Luxury of freedom


Meet Emi Fujisawa, the designer with influence from Wabi-Sabi

After Nataša Dolejši, our product designer specialized in buttons, we at BIG BERRY Kolpa River resort are welcoming our new fashion designer of the month, Emi Fujisawa! Emi is a Japanese textile designer and artist who creates gorgeous weaved and naturally dyed textiles.

Emi has been in the field since she started studying textile at university in 2009. She has been educated in Bunka Fashion College in Tokyo and later in two different colleges in London: London College of Fashion and Chelsea College of Art and Design. Emi is specialized in hand weaving and natural dyeing. In her work, she uses only natural materials, and she really puts effort into finding new ones: she has travelled to many different countries looking for local materials and researching traditional textiles.

The craziest project Emi has done was her final work, where she decided to use copper yarn which changes its color to green with time. This green color is one of Emi’s favorites, but it is very difficult to achieve with her usual methods of dyeing with flowers or other things from the nature. That is why she decided instead to use copper yarn and wait for it to turn into this magical green color.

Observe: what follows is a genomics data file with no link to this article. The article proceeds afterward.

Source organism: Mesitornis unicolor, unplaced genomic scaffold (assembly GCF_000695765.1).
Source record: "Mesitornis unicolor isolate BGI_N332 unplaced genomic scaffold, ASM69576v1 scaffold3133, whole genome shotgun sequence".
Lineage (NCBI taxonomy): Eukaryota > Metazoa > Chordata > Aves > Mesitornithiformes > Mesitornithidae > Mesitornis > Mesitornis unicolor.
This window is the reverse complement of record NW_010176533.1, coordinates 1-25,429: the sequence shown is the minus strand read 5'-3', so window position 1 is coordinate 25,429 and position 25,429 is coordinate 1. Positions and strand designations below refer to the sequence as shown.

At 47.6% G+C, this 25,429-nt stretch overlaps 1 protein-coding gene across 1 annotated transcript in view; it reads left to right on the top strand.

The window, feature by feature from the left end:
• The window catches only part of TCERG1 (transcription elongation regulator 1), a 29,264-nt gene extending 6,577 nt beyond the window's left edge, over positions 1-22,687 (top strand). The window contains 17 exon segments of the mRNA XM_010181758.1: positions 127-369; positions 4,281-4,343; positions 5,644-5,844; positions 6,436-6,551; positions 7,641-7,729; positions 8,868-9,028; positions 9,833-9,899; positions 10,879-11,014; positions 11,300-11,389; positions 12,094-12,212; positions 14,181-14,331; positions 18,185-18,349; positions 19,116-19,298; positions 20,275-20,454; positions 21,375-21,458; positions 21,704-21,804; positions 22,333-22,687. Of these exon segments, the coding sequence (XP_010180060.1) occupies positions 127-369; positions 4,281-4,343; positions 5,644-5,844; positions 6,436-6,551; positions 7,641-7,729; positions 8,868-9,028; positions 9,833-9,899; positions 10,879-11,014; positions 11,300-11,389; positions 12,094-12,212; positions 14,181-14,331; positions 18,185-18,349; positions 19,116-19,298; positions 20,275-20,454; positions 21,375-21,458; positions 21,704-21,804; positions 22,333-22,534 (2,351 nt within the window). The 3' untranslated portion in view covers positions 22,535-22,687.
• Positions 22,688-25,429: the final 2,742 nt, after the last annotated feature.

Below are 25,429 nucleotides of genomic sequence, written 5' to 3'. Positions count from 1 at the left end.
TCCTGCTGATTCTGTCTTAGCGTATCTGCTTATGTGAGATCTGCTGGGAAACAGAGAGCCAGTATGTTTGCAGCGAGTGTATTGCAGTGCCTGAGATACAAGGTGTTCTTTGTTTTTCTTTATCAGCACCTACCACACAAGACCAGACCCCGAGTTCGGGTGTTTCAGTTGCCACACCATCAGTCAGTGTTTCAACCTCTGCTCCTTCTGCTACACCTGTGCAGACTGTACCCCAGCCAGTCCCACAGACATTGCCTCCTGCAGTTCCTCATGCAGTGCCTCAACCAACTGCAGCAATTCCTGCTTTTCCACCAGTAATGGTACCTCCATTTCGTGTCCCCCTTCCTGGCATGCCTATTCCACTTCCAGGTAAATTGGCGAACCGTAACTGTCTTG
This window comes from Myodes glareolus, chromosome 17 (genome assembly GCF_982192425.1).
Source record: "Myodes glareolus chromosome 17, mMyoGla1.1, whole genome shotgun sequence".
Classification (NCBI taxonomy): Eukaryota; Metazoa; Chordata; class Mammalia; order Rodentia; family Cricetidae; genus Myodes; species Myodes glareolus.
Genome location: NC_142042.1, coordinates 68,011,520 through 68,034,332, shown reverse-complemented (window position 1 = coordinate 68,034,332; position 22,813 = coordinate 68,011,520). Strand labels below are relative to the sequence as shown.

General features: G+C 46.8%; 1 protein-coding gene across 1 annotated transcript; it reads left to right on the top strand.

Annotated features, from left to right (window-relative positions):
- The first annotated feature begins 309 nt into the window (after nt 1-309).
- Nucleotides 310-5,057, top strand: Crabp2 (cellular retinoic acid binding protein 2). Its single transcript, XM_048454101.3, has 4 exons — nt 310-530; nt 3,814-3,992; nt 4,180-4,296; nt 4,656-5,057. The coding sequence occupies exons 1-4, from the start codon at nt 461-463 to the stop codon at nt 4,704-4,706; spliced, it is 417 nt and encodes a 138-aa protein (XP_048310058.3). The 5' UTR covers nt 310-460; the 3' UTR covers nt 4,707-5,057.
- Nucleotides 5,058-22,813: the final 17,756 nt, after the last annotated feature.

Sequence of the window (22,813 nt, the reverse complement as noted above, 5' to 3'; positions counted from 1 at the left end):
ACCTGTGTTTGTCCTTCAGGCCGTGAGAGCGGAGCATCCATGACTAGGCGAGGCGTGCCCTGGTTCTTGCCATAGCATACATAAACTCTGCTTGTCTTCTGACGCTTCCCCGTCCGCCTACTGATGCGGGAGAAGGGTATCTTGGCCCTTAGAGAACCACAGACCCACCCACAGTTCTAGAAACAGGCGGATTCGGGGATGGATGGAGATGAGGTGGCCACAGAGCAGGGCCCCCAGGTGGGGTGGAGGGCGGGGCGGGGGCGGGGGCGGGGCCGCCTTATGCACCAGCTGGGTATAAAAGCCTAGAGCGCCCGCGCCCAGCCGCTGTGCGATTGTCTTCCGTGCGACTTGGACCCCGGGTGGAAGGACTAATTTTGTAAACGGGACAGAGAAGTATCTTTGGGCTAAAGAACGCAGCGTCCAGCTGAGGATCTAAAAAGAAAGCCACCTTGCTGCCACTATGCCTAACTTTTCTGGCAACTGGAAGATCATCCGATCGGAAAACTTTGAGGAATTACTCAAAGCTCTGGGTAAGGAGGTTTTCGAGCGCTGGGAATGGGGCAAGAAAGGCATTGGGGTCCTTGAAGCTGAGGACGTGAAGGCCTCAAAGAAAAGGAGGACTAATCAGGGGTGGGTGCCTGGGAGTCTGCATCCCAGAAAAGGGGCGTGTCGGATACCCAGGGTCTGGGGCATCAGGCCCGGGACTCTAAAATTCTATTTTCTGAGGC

BIG BERRY People DY Emi working

BIG BERRY People DY Emi working 2

BIG BERRY Fashion Design Project is an interesting project for Emi, especially because she has a special connection with Slovenia. She has visited Slovenia multiple times to do projects and work with her friend, Vita Ivičić. In BIG BERRY Kolpa River Resort, she really enjoys the peaceful, green nature. In her opinion, the best place in the resort is the Zen Area, and we think she fits there perfectly!

Emi’s work has a lot of influence from Wabi-Sabi, an ancient Japanese philosophy focused on accepting the imperfect and transient nature of life. Wabi-Sabi is part of Zen Buddhism, and that is why Emi is the perfect designer to design new items for the Zen Area! Emi has ideas to design items such as a Japanese tea bowl or tapestry that is traditionally found in Japanese zen areas.

We are extremely excited to see her creative ideas for our Zen Area project!